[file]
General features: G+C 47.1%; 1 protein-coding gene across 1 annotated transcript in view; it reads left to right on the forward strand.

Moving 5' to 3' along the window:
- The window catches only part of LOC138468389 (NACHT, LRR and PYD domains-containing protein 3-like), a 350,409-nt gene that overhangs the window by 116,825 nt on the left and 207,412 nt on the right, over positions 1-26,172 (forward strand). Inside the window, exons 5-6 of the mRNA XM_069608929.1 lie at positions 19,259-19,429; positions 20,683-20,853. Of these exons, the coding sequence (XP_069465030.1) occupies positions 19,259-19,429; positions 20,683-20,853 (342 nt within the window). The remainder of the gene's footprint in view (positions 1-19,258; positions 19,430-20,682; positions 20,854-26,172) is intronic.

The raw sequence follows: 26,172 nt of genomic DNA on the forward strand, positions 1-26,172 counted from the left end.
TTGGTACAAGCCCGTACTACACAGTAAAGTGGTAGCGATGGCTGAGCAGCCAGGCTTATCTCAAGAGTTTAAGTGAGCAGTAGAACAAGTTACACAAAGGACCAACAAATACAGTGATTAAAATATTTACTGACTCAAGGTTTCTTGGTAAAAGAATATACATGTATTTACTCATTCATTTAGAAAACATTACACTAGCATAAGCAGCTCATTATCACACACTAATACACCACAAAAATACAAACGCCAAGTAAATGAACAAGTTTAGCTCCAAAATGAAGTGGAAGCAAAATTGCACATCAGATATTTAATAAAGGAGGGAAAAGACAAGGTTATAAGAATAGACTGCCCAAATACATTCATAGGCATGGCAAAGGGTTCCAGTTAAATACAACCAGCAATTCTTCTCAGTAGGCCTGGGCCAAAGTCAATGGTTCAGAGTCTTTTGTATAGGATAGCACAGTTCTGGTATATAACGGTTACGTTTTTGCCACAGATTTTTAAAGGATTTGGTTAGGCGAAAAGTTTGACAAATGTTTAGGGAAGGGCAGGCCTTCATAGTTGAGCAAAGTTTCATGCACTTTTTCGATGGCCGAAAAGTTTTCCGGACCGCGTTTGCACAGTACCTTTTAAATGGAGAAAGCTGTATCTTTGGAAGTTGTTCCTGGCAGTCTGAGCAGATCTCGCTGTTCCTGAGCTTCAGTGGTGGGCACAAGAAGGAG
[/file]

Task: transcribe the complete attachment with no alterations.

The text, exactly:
General features: G+C 47.1%; 1 protein-coding gene across 1 annotated transcript in view; it reads left to right on the forward strand.

Moving 5' to 3' along the window:
- The window catches only part of LOC138468389 (NACHT, LRR and PYD domains-containing protein 3-like), a 350,409-nt gene that overhangs the window by 116,825 nt on the left and 207,412 nt on the right, over positions 1-26,172 (forward strand). Inside the window, exons 5-6 of the mRNA XM_069608929.1 lie at positions 19,259-19,429; positions 20,683-20,853. Of these exons, the coding sequence (XP_069465030.1) occupies positions 19,259-19,429; positions 20,683-20,853 (342 nt within the window). The remainder of the gene's footprint in view (positions 1-19,258; positions 19,430-20,682; positions 20,854-26,172) is intronic.

The raw sequence follows: 26,172 nt of genomic DNA on the forward strand, positions 1-26,172 counted from the left end.
TTGGTACAAGCCCGTACTACACAGTAAAGTGGTAGCGATGGCTGAGCAGCCAGGCTTATCTCAAGAGTTTAAGTGAGCAGTAGAACAAGTTACACAAAGGACCAACAAATACAGTGATTAAAATATTTACTGACTCAAGGTTTCTTGGTAAAAGAATATACATGTATTTACTCATTCATTTAGAAAACATTACACTAGCATAAGCAGCTCATTATCACACACTAATACACCACAAAAATACAAACGCCAAGTAAATGAACAAGTTTAGCTCCAAAATGAAGTGGAAGCAAAATTGCACATCAGATATTTAATAAAGGAGGGAAAAGACAAGGTTATAAGAATAGACTGCCCAAATACATTCATAGGCATGGCAAAGGGTTCCAGTTAAATACAACCAGCAATTCTTCTCAGTAGGCCTGGGCCAAAGTCAATGGTTCAGAGTCTTTTGTATAGGATAGCACAGTTCTGGTATATAACGGTTACGTTTTTGCCACAGATTTTTAAAGGATTTGGTTAGGCGAAAAGTTTGACAAATGTTTAGGGAAGGGCAGGCCTTCATAGTTGAGCAAAGTTTCATGCACTTTTTCGATGGCCGAAAAGTTTTCCGGACCGCGTTTGCACAGTACCTTTTAAATGGAGAAAGCTGTATCTTTGGAAGTTGTTCCTGGCAGTCTGAGCAGATCTCGCTGTTCCTGAGCTTCAGTGGTGGGCACAAGAAGGAG